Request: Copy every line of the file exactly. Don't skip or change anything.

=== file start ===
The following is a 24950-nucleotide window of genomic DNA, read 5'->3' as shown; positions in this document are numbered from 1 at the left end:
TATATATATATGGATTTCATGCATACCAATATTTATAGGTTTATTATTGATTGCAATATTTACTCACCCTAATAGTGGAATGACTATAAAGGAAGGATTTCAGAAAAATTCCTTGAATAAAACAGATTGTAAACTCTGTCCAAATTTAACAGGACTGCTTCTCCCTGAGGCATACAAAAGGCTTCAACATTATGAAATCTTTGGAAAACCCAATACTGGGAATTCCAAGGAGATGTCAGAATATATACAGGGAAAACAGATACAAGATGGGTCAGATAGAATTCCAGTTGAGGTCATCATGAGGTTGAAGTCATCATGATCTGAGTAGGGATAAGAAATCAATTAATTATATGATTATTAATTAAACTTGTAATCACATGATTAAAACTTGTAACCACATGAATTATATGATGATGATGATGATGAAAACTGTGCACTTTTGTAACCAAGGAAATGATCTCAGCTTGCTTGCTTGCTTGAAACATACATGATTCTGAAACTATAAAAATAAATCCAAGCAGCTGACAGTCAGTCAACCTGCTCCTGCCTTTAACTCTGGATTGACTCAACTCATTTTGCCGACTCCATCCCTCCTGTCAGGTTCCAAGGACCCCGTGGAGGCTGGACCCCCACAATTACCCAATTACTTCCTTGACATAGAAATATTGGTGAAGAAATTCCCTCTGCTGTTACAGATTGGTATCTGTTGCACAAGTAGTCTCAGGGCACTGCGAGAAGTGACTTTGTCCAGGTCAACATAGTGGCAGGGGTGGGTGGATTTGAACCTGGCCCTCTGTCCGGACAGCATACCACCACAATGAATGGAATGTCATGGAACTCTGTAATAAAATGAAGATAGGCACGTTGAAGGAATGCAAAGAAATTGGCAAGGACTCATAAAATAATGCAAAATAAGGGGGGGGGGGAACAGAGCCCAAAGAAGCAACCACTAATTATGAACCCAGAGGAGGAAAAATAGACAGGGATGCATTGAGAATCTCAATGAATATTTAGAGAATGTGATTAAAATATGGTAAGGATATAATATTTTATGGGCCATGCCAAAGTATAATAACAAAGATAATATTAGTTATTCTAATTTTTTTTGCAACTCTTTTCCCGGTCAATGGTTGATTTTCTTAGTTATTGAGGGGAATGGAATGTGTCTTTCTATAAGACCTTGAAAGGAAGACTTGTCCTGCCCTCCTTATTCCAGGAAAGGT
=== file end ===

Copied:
The following is a 24950-nucleotide window of genomic DNA, read 5'->3' as shown; positions in this document are numbered from 1 at the left end:
TATATATATATGGATTTCATGCATACCAATATTTATAGGTTTATTATTGATTGCAATATTTACTCACCCTAATAGTGGAATGACTATAAAGGAAGGATTTCAGAAAAATTCCTTGAATAAAACAGATTGTAAACTCTGTCCAAATTTAACAGGACTGCTTCTCCCTGAGGCATACAAAAGGCTTCAACATTATGAAATCTTTGGAAAACCCAATACTGGGAATTCCAAGGAGATGTCAGAATATATACAGGGAAAACAGATACAAGATGGGTCAGATAGAATTCCAGTTGAGGTCATCATGAGGTTGAAGTCATCATGATCTGAGTAGGGATAAGAAATCAATTAATTATATGATTATTAATTAAACTTGTAATCACATGATTAAAACTTGTAACCACATGAATTATATGATGATGATGATGATGAAAACTGTGCACTTTTGTAACCAAGGAAATGATCTCAGCTTGCTTGCTTGCTTGAAACATACATGATTCTGAAACTATAAAAATAAATCCAAGCAGCTGACAGTCAGTCAACCTGCTCCTGCCTTTAACTCTGGATTGACTCAACTCATTTTGCCGACTCCATCCCTCCTGTCAGGTTCCAAGGACCCCGTGGAGGCTGGACCCCCACAATTACCCAATTACTTCCTTGACATAGAAATATTGGTGAAGAAATTCCCTCTGCTGTTACAGATTGGTATCTGTTGCACAAGTAGTCTCAGGGCACTGCGAGAAGTGACTTTGTCCAGGTCAACATAGTGGCAGGGGTGGGTGGATTTGAACCTGGCCCTCTGTCCGGACAGCATACCACCACAATGAATGGAATGTCATGGAACTCTGTAATAAAATGAAGATAGGCACGTTGAAGGAATGCAAAGAAATTGGCAAGGACTCATAAAATAATGCAAAATAAGGGGGGGGGGGAACAGAGCCCAAAGAAGCAACCACTAATTATGAACCCAGAGGAGGAAAAATAGACAGGGATGCATTGAGAATCTCAATGAATATTTAGAGAATGTGATTAAAATATGGTAAGGATATAATATTTTATGGGCCATGCCAAAGTATAATAACAAAGATAATATTAGTTATTCTAATTTTTTTTGCAACTCTTTTCCCGGTCAATGGTTGATTTTCTTAGTTATTGAGGGGAATGGAATGTGTCTTTCTATAAGACCTTGAAAGGAAGACTTGTCCTGCCCTCCTTATTCCAGGAAAGGT